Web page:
The History of Tyres
How tyres got their name
Tyres have come a long way since a tradesman, know as a wheelwright, would create steel bands that went around the wooden wheels of wagons and carts! This steel band ‘tied’ the spokes of the wheel together and so was called a “tire”, the name stuck and in Australia we dropped the “i” and replaced with a “y” ending up with “tyre”.
In the early 1800s, Charles McIntosh was experimenting with latex, it’s a sap from a tree that is found in the Amazon, South America. The latex was brought to the UK after explorers had seen the locals using sheets of ‘rubber’ as waterproofing. Unfortunately, these ‘rubber’ sheets had the undesirable qualities of becoming brittle in cold weather and sticky in the heat. The race was on to overcome these characteristics.
In 1839 Charles Goodyear discovered that by adding sulphur to the melted latex the much sought-after attributes of elasticity and strength were attainable. This new vulcanised rubber was used initially as ‘cushioning tyres’ for carriages and cycles:
The pneumatic tyre
In 1888, out of sheer need to increase comfort of the son’s ride on his bike, John Boyd Dunlop (a Scotsman). However Dunlop’s discovery was full of controversy. Unbeknown to him, Robert William Thomson, had already patented a pneumatic rubber tyre in 1845. Dunlop quickly established what became the Dunlop Rubber Company and fought a long legal battle with Thomson, he eventually won.
Despite Thomson getting there quicker, it was Dunlop’s tyre design that caught on giving him greater claim to have invented the pneumatic tyre. But sadly Dunlop, a vet by trade, sold the patent and the company early on and so didn’t benefit much, financially, from his invention (or Thomson’s).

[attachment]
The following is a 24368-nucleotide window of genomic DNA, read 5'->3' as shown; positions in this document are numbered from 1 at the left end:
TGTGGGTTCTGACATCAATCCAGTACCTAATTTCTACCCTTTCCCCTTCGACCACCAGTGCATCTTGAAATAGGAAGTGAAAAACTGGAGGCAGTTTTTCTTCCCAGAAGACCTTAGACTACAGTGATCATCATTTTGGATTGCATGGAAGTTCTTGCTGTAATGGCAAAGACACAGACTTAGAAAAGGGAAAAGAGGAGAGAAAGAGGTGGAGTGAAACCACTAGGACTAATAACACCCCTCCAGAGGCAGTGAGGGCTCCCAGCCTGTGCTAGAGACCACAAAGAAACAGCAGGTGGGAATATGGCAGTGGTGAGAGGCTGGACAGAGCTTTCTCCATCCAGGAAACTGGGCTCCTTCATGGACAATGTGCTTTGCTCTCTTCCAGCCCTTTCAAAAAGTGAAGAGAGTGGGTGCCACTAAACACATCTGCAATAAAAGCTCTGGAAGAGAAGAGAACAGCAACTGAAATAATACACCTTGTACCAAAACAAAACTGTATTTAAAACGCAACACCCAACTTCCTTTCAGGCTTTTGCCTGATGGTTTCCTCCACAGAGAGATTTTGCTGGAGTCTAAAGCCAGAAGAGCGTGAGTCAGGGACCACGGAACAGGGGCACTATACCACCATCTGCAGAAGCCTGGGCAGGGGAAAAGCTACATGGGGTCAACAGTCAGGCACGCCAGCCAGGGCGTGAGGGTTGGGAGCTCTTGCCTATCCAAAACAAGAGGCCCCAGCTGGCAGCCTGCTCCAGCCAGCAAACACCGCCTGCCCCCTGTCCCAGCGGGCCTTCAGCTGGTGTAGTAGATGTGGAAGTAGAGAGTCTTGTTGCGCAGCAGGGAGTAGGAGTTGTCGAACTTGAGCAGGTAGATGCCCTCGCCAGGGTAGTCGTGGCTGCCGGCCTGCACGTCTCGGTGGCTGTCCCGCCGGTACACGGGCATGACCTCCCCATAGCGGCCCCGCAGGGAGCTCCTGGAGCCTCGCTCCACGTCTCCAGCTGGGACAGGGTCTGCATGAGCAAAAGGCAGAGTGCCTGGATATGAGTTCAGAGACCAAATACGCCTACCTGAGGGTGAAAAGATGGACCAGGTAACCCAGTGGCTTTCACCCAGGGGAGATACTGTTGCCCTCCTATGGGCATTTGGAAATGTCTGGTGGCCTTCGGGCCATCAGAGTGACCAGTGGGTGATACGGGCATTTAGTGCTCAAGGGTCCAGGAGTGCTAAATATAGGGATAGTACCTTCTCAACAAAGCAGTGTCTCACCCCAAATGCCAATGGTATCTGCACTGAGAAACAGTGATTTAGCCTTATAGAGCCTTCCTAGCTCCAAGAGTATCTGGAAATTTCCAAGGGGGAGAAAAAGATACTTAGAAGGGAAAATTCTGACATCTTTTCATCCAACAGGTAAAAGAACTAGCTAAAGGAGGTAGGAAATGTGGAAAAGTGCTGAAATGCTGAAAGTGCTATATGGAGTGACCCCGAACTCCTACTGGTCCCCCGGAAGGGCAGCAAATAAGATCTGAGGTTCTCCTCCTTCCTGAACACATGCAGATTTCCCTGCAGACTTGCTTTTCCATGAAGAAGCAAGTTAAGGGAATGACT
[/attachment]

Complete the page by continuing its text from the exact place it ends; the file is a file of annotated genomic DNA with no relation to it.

In late 1891, the French Michelin brothers invented the first detachable pneumatic tyre was invented. Their tyre consisted of a separate tube with an outer cover bolted onto the rim by means of a huge washer type flange.
Detachable pneumatic tyre
Within a few years W.E. Barlett had invented an improved detachable tyre and rim similar to what you would expect to see on a modern day car. The tyre had to be stretched when fitting to enable the bead to slide over the curled flange. This led to difficulties of seating when the tyre was subjected to hard cornering forces.
In 1915, the Palmer Tyre Company of Detroit made a great stride forward. They pioneered the first rubberised ‘cord’ fabric and made the first ‘Cord Tyre’. The fabric they used was not woven. All the strands of cord were laid parallel to each other and pressed into sheet rubber. The tyre casings were built using sheets of cord material, cut on the bias and laid across each other – each ply completely separated from the next by its rubber coating. The cross-ply tyre had come into being.
Experimentation continued and the search for stronger and cooler running cord materials was ceaseless. By 1937 steel cords were being used in cross-ply truck tyre manufacture. It should be remembered that right up to the beginning of the Second World War, many vehicles were still to be found on solid tyres.
Then, in 1947 came the first radial tyre, a tyre that has revolutionised the transport industry, It was hailed as the first major innovation in tyre technology since John Boyd Dunlop’s first practical pneumatic tyre and the blueprint for the tyres we use today.
Modern day tyres
The model day tyres wear much better and provide a much more comfortable ride than their predecessors. Tyre Manufactures spend millions of pounds in research each year and are constantly improving tread patterns, longevity, comfort as well as cost.